It is true that the crisis was due to irresponsible issues of derivatives, absence of proper surveillance, cumulated liquidity, undue optimism, illogical mortgage loans and the deep integration of the global financial market. However, the real reason is the end of the golden era of economic propriety based on information technology. Unless one finds another major technology, the economies of advanced countries will remain stagnant.
As far as Kim is concerned, it is quite true that the center of economic gravity is moving toward East Asia. However,  he knew that the rapid economic development of East Asia is made possible by the establishment of the production chain by investors of advanced countries, especially those of the United States and Japan.
These countries have decided to move their firms to East Asia because of the rising production cost, especially labor cost. The rising production cost is the result of forty years of sustained prosperity; it is in fact the result of unprecedented success of advanced economies. In other words, the very success had invited the difficulty of rising production cost.
A professor told Kim once that the East Asian economy has better survived the global crisis than that of the West; it is also true that the economy of East Asia has recovered more easily from the global crisis than that of the West.
But, the prosperity of East Asia is not produced by the creativity of East Asians; it is planted by the West. In most of the East Asian countries including Vietnam, Thailand Indonesia and the Philippines, the economy grows owing to the production chain without broad basis in such a way that if the production chain breaks, the whole economy will crumble down.

Therefore, it looked obvious that it is necessary for the East Asian countries to broaden the basis of economic growth through the diversification of industries, development of high technologies, the improvement of productivity of the economy and the expansion of intra-regional market for goods and services. In other words, what is needed is the strategy of intra-regional development while maintaining close links with countries outside the region.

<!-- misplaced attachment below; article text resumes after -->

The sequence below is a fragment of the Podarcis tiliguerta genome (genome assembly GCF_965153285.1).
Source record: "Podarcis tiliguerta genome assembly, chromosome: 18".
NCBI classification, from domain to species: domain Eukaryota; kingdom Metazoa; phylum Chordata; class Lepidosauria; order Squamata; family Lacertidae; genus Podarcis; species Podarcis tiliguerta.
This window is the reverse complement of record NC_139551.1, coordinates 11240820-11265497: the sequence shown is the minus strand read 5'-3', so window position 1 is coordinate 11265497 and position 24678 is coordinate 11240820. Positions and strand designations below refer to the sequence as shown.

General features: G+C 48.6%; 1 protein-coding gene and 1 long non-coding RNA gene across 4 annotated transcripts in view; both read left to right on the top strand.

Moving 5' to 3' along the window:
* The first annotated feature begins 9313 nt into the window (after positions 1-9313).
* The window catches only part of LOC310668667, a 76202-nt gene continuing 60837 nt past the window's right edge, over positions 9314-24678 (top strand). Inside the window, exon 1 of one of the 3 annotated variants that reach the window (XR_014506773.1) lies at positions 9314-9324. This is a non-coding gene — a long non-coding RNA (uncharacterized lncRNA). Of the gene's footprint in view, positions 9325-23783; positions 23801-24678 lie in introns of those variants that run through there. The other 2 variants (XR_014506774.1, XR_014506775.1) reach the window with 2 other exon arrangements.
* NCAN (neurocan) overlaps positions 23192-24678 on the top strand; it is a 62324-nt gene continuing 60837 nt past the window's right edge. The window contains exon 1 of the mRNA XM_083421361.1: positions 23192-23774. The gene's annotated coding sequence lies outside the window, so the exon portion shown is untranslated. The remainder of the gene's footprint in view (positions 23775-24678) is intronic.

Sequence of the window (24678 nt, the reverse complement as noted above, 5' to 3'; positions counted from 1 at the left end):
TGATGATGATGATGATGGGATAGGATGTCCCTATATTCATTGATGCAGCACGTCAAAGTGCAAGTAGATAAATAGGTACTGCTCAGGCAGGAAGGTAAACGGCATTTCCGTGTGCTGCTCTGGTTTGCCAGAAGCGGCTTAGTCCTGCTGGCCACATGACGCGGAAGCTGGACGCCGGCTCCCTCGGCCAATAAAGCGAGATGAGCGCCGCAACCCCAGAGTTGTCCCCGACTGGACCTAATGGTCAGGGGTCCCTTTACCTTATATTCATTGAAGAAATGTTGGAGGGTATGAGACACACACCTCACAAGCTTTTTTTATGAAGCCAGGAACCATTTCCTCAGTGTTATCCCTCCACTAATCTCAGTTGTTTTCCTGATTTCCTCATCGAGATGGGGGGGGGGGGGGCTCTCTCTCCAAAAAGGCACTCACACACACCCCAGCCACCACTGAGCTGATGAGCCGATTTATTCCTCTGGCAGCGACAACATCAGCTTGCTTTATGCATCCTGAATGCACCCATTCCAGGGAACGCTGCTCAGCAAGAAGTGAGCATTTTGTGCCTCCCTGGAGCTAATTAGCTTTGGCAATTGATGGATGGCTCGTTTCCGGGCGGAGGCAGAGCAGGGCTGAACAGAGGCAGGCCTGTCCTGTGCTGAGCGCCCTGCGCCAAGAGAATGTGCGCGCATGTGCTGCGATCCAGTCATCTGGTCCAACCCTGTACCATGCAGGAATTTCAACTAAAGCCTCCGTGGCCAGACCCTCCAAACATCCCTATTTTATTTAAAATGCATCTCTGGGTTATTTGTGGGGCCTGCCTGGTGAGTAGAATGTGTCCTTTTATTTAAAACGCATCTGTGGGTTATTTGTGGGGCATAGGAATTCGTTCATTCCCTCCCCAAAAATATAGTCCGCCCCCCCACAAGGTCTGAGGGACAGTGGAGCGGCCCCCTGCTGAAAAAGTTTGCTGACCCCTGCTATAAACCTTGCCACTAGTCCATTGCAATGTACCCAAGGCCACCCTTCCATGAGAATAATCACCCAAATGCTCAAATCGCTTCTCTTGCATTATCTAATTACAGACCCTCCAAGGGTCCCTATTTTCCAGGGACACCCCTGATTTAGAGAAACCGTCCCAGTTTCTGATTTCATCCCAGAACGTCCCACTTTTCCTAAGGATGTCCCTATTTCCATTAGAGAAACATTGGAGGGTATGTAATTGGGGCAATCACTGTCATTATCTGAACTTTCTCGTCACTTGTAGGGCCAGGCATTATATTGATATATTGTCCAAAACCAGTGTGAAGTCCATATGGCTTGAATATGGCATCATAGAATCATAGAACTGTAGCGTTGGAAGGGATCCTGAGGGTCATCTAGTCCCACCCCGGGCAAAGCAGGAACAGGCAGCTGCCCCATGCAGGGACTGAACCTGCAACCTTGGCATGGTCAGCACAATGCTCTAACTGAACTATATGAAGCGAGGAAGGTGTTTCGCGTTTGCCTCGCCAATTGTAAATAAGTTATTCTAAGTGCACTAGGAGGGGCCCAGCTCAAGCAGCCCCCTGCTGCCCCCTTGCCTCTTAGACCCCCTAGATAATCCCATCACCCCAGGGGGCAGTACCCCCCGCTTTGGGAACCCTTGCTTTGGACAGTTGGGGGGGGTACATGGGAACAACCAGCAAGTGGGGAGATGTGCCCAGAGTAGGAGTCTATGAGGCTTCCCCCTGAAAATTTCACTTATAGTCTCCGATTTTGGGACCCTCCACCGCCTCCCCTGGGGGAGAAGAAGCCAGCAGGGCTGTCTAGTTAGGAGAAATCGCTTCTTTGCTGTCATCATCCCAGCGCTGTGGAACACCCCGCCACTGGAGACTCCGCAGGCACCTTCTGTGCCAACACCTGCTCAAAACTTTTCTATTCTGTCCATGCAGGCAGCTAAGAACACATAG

Kim told, with pride, his children about Korea’s leadership in the process of building an East Asia Economic Community. He explained that the intraregional development requires proper multilateral institutions. The earliest institution was the ASEAN (Association of South East Asian Nations) which was established in 1967 in order to prevent the intrusion of communism of Vietnam. At that time, it had six member countries: Singapore, Indonesia, Thailand, Malaysia, the Philippines and Brunei. It was expanded after the 1997 Asian financial crisis and Laos, Cambodia, Vietnam, Myanmar joined. It has now ten member countries. 
Nancy and Paul were impressed with their father’s wide knowledge and his love for Korea.
Kim added that in 2001, the Korean president Kim Dae-jung proposed a broader institution by the name of East Asia Vision Group (ESVG); later, again upon the proposition of President Kim, the East Asia Study Group (EASG), which proposed in 2005 the creation of the East Asia Summit (EAS). The EAS is the mechanism of regular meetings of the heads of 18 countries: 10 ASEAN member countries, China, Japan, Korea, New Zealand, Australia, the U.S., India and Russia. This is the most important non-binding multilateral institution. The latest development was the creation of Regional Comprehensive Economic Partnership (ACEP) with 16 countries; the U.S. and Russia are excluded. The RCEP is a more practical mechanism and it will play the key role for the creation of East Asia Economic Community.
<to be continued>



Close